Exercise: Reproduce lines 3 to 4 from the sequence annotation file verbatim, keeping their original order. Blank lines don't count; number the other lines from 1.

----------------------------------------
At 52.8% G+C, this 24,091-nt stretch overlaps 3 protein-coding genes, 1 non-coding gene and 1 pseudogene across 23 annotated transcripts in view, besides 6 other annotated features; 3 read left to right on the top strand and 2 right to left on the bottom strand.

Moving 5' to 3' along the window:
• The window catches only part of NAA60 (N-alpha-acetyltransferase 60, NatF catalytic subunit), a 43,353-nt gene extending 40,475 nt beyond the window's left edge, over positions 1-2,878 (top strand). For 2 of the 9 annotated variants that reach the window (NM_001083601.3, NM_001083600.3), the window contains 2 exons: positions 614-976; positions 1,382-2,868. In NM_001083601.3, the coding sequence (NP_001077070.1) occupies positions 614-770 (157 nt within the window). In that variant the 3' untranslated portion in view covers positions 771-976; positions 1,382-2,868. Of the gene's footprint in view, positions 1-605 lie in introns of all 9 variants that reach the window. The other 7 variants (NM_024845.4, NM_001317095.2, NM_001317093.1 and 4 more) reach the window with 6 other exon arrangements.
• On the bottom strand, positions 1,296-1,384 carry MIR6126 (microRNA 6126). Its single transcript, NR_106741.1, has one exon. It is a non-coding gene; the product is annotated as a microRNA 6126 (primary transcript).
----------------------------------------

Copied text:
• The window catches only part of NAA60 (N-alpha-acetyltransferase 60, NatF catalytic subunit), a 43,353-nt gene extending 40,475 nt beyond the window's left edge, over positions 1-2,878 (top strand). For 2 of the 9 annotated variants that reach the window (NM_001083601.3, NM_001083600.3), the window contains 2 exons: positions 614-976; positions 1,382-2,868. In NM_001083601.3, the coding sequence (NP_001077070.1) occupies positions 614-770 (157 nt within the window). In that variant the 3' untranslated portion in view covers positions 771-976; positions 1,382-2,868. Of the gene's footprint in view, positions 1-605 lie in introns of all 9 variants that reach the window. The other 7 variants (NM_024845.4, NM_001317095.2, NM_001317093.1 and 4 more) reach the window with 6 other exon arrangements.
• On the bottom strand, positions 1,296-1,384 carry MIR6126 (microRNA 6126). Its single transcript, NR_106741.1, has one exon. It is a non-coding gene; the product is annotated as a microRNA 6126 (primary transcript).